Listen to Michael Moore, not Madonna
Want to block the Trump agenda?
Heed the words spoken by filmmaker Michael Moore at the Women’s March on Washington. Ignore Madonna’s.
Moore offered practical advice and a specific course of action: Call Congress and oppose the confirmation of Betsy DeVos as President Trump’s secretary of education.
Madonna helped Trump — not the movement she came to support — with this remark: “Yes, I have thought an awful lot of blowing up the White House.” It’s true the thought that followed — “but I know this won’t change anything” — was ignored. Madonna’s conclusion —“I choose love” — was also overlooked in favor of the curses she dropped into her talk.
Blunt talk is fine with Trump backers if it comes from Trump. So is suggestive talk on the violent side. On the campaign trail, Trump told gun rights supporters that if Hillary Clinton won: “If she gets to pick her judges, nothing you can do, folks. Although the Second Amendment people — maybe there is, I don’t know.”
Examples of more overt calls to violence from Trump backers were also documented during the campaign.
But pointing out hypocrisy didn’t hurt candidate Trump, and it won’t hurt President Trump. Neither will choosing love, as sweet as that sounds.
Hurling insults, as demonstrated by actress Ashley Judd, won’t do it either. Embracing the “nasty woman” mantra, Judd described Trump “as a man who looks like he bathes in Cheeto dust.” She went on to say: “I am not as nasty as your daughter being your favorite sex symbol — like your wet dreams infused with your own genes.” Ugh.
To express that sentiment, among other nasty ones, Judd cut in on Moore, and the very useful “To-Do List” he was laying out for protesters. The activist filmmaker, who has taken on General Motors, and the gun and health care industries, told the crowd: “I want you to make this a part of your new daily routine. Call Congress every single day. Brush your teeth, make the coffee, walk the dog, and call Congress. “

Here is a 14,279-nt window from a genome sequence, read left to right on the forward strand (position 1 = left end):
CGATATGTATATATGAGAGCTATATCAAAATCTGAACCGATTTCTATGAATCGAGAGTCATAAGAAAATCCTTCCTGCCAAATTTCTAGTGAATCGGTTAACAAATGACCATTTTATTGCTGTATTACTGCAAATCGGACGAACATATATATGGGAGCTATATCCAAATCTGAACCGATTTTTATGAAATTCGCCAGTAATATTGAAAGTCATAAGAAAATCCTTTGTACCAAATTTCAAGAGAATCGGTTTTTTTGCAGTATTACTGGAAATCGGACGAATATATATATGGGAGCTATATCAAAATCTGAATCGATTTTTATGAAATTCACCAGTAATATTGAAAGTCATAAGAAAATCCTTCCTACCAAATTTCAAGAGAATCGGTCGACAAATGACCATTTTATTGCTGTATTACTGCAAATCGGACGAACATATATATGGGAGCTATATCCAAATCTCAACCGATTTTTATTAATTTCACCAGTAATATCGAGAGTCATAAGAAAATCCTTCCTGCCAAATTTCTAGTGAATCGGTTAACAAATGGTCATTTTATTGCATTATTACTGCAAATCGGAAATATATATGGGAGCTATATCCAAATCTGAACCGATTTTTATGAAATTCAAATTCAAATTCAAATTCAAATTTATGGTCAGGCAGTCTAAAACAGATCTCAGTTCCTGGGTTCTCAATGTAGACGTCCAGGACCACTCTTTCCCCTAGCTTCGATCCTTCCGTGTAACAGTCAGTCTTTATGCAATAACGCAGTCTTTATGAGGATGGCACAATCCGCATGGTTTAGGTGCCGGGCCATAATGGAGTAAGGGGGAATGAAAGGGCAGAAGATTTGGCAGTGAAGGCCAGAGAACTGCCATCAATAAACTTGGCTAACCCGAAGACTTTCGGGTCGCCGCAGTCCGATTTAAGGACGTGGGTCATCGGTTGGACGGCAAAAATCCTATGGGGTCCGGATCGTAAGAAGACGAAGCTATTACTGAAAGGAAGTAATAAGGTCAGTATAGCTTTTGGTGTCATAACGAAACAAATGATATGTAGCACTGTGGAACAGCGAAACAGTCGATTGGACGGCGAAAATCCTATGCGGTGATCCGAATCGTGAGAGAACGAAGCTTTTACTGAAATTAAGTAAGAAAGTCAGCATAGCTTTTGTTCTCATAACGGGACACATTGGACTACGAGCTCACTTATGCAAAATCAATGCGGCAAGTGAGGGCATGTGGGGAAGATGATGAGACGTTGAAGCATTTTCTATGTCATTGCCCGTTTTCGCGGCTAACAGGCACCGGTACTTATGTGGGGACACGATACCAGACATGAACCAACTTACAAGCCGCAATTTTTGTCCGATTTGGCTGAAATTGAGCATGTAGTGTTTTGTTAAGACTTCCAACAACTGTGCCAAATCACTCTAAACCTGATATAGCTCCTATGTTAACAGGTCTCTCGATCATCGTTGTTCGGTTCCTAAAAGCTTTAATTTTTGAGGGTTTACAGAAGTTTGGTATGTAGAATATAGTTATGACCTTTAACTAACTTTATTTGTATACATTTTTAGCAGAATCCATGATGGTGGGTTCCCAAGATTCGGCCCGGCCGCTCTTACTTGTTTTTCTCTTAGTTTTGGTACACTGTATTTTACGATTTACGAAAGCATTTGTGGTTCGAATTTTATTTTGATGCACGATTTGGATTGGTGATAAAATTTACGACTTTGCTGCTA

Moore also had the crowd repeat the main telephone number for the US Capitol — 202-225-3121 — and told them the first order of business should be blocking the DeVos nomination.
Like other speakers at the Washington march, Moore went on too long and undercut his own message. But at least he used his time to outline a pragmatic course of action for a meaningful counterrevolution. That’s what’s needed to get it out of the feel-good stage and into the realm of influencing votes and policy.
Huge rallies matter, as Trump proved during his presidential campaign. They make headlines, energize a movement, and show people they are not alone. Ultimately, the Trump rallies turned into something bigger than a gathering of angry people, because those angry people came out to vote for Trump. Because of that, they now control the White House.
But do they totally control Congress? Republicans hold majorities in the House and Senate. Yet what if, as Moore suggested, individual members of Congress were bombarded daily with calls and e-mail from constituents who oppose specific parts of Trump’s agenda? Even with gerrymandering, there could be second thoughts about always giving Trump what he wants.
Saturday’s marches produced the kind of numbers that would impress Trump if that many people turned out for him. But he and Congress will ignore them, unless all the clever signs, all the good spirit and solidarity, are transformed into specific action, which organizers vow to do.
What a waste if that huge turnout comes down to remembering a snippet from Madonna’s speech and forgetting to call 202-225-3121.